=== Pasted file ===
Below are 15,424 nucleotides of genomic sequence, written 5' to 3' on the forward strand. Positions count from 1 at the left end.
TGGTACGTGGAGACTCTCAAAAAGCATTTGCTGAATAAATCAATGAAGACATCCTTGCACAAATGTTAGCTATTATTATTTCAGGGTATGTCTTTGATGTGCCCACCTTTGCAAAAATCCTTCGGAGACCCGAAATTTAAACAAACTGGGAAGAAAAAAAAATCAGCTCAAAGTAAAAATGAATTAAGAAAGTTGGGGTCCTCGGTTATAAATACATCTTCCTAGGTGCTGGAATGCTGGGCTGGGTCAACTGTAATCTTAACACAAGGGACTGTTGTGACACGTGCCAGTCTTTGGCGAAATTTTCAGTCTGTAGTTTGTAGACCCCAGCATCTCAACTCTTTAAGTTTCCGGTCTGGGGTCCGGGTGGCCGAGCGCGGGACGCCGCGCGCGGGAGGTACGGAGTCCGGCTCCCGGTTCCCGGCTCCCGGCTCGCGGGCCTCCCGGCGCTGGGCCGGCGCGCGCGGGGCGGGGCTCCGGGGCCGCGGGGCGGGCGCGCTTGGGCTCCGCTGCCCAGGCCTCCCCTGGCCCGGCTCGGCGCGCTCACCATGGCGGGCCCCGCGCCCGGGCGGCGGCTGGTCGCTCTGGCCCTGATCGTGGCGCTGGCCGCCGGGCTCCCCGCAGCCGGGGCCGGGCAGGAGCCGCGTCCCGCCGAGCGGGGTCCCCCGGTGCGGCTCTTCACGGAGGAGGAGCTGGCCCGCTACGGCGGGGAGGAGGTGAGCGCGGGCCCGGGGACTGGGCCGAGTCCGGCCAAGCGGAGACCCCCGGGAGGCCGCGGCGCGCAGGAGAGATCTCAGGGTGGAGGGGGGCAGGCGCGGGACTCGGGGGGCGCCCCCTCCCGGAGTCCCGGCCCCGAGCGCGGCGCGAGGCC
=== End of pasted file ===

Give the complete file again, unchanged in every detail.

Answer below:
Below are 15,424 nucleotides of genomic sequence, written 5' to 3' on the forward strand. Positions count from 1 at the left end.
TGGTACGTGGAGACTCTCAAAAAGCATTTGCTGAATAAATCAATGAAGACATCCTTGCACAAATGTTAGCTATTATTATTTCAGGGTATGTCTTTGATGTGCCCACCTTTGCAAAAATCCTTCGGAGACCCGAAATTTAAACAAACTGGGAAGAAAAAAAAATCAGCTCAAAGTAAAAATGAATTAAGAAAGTTGGGGTCCTCGGTTATAAATACATCTTCCTAGGTGCTGGAATGCTGGGCTGGGTCAACTGTAATCTTAACACAAGGGACTGTTGTGACACGTGCCAGTCTTTGGCGAAATTTTCAGTCTGTAGTTTGTAGACCCCAGCATCTCAACTCTTTAAGTTTCCGGTCTGGGGTCCGGGTGGCCGAGCGCGGGACGCCGCGCGCGGGAGGTACGGAGTCCGGCTCCCGGTTCCCGGCTCCCGGCTCGCGGGCCTCCCGGCGCTGGGCCGGCGCGCGCGGGGCGGGGCTCCGGGGCCGCGGGGCGGGCGCGCTTGGGCTCCGCTGCCCAGGCCTCCCCTGGCCCGGCTCGGCGCGCTCACCATGGCGGGCCCCGCGCCCGGGCGGCGGCTGGTCGCTCTGGCCCTGATCGTGGCGCTGGCCGCCGGGCTCCCCGCAGCCGGGGCCGGGCAGGAGCCGCGTCCCGCCGAGCGGGGTCCCCCGGTGCGGCTCTTCACGGAGGAGGAGCTGGCCCGCTACGGCGGGGAGGAGGTGAGCGCGGGCCCGGGGACTGGGCCGAGTCCGGCCAAGCGGAGACCCCCGGGAGGCCGCGGCGCGCAGGAGAGATCTCAGGGTGGAGGGGGGCAGGCGCGGGACTCGGGGGGCGCCCCCTCCCGGAGTCCCGGCCCCGAGCGCGGCGCGAGGCC